God has time

Here’s the audio from last Sunday’s sermon on the Feast of the Nativity of St. John the Baptist. There is no script, so listening is the only option.

Except, of course, for not listening.

Text: Luke 1:57–80 (Acts 13:13–26)


Source: Our Saviour Lutheran Church


A thought for (another) rainy day

He shall come down like showers
Upon the fruitful earth;
Love, joy, and hope, like flowers,
Spring in His path to birth.
Before Him on the mountains
Shall peace, the herald, go;
And righteousness in fountains
From hill to valley flow.

James Montgomery (1771–1854), ‘Hail to the Lord’s Anointed’, verse 3.

Missionaries’ Paradigm Shift

An open letter from Kenya, received (unsolicited) yesterday:


Dear brothers and sisters,

Greetings in the name of Our Lord Jesus Christ. Thank you for the support you are giving the Lutherans in Africa (LIA). Through your support, Rev. James May has been able to teach the Word of God in East, Central, South, and West Africa.

Since the Lutheran Church started work in Kenya in the late 1940s, the missionary approach has been wanting. Missionaries spent a lot of time and resources building churches, schools, health facilities, paying and subsiding salaries for pastors and evangelists, just to mention a few. That has been a noble approach then, but it is outdated in this century because it is turning some church leaders to be worshippers of ‘mammon’ (money) instead of nurturing the Church of Christ through the teaching of the Word.

Congregations and parishes which support mission work in Kenya and the entire African continent have to change tact. The best, practical, realistic, and fruit bearing approach should be training pastors, evangelists, and other church workers to teach the Word of God using the literature which is translated by the LHF-A! This approach will make Africans be true teachers of the Lutheran faith and this is the work Rev. James May Jr is doing.

At the end of 2010, Rev. James May taught the Word of God at Itierio, Nyagesa, and Monianku Parishes. His teaching left so big an impact that the Christians from those parishes yearn to be taught the Word more and more. It is obvious that the Christians and the clergy alike are hungry and thirsty for the Word. Therefore, it is a noble gesture to support Rev. James May so that he may continue to provide the Spiritual Food to those who need it. Remember, many are called by God but few respond and Rev. James May is one of them who has responded. Support him!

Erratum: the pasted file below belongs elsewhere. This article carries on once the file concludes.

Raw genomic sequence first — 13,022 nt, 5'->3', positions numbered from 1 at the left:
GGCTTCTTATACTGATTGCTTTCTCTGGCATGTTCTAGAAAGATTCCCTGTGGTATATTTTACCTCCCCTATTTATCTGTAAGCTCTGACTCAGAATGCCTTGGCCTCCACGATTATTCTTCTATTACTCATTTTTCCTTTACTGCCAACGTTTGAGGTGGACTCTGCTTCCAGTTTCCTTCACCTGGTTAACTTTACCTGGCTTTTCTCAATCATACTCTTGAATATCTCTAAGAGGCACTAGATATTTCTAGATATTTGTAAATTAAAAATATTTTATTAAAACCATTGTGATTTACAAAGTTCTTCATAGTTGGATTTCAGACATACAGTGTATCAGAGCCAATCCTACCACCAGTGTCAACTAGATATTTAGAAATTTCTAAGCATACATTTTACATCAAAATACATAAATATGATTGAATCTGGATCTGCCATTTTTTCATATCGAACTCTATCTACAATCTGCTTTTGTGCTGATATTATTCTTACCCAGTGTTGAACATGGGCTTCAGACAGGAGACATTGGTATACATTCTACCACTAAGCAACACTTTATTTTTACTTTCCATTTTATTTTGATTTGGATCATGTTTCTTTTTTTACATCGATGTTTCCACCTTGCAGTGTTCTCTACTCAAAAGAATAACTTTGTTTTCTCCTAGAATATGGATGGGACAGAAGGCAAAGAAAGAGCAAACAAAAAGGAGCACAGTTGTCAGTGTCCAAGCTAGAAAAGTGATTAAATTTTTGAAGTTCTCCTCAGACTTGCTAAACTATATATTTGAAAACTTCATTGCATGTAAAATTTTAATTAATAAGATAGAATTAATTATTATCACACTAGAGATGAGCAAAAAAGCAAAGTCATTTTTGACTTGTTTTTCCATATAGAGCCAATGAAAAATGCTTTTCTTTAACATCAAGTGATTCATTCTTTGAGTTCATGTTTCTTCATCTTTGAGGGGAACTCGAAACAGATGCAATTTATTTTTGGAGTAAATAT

Rev. James May Jr is young. The energy with which he criss-crosses the entire African Continent teaching the Word of God, is marvellous, breath taking, and daring. Very few missionaries worldwide can do that.

Finally, what Rev. James May Jr and his family need now is your prayers. Furthermore, he needs your sincere support so that God may use him take the Good News to all the peoples of Africa. He may be one but the seeds of the Word of God he is planting through (LIA) will never be in vain. It is never too late for our God to use His true vessels to Christianize Africa!

Thank you and may God bless you all.

Yours in Christ,

Mr. Naphtali M. Igendia
Vice Chairman, LIA and
Senior Translator/Editor, LHF-A


Wonderful lines from George Herbert, on the eve of Trinity 2 (Luke 14:15-24)

LOVE bade me welcome; yet my soul drew back,
Guilty of dust and sin.
But quick-eyed Love, observing me grow slack
From my first entrance in,
Drew nearer to me, sweetly questioning
If I lack’d anything.

‘A guest,’ I answer’d, ‘worthy to be here:’
Love said, ‘You shall be he.’
‘I, the unkind, ungrateful? Ah, my dear,
I cannot look on Thee.’
Love took my hand and smiling did reply,
‘Who made the eyes but I?’

‘Truth, Lord; but I have marr’d them: let my shame
Go where it doth deserve.’
‘And know you not,’ says Love, ‘Who bore the blame?’
‘My dear, then I will serve.’
‘You must sit down,’ says Love, ‘and taste my meat.’
So I did sit and eat.

Waiting for your Boaz

Found on Facebook, some good advice for unmarried ladies. Read, mark, learn and inwardly digest, I say.

Click on the picture to get the full text.
HT: Jay Newman

Holiness and Sinfulness

It is a truism of the Christian life that the most saintly are the most conscious of sin.

R.S. Thomas, ‘Introduction’ in A Choice of George Herbert’s Verse (Faber & Faber, 1967)

Baptised into the Triune Life

Sermon preached on Trinity Sunday at Our Saviour Lutheran Church
3 June 2012
Text: John 3:1–15 (Isaiah 6:1–7; Romans 11:33–36)

The audio recording of the sermon can be found here.

Today’s Gospel text from John 3 gives us a rather disjointed conversation between Jesus and Nicodemus. As is so often the case in John’s Gospel, the reason the conversation is disjointed is that Jesus doesn’t seem to be answering the other person at all, but rather using their words as an opportunity to launch into a conversation of His own. In this case, Jesus completely ignores Nicodemus’ rather polite and deferential conversation opener—“Rabbi, we know that you are a teacher come from God, for no one can do these signs that you do unless God is with him”—and launches straight into a speech on the need for new birth.

Continue reading Baptised into the Triune Life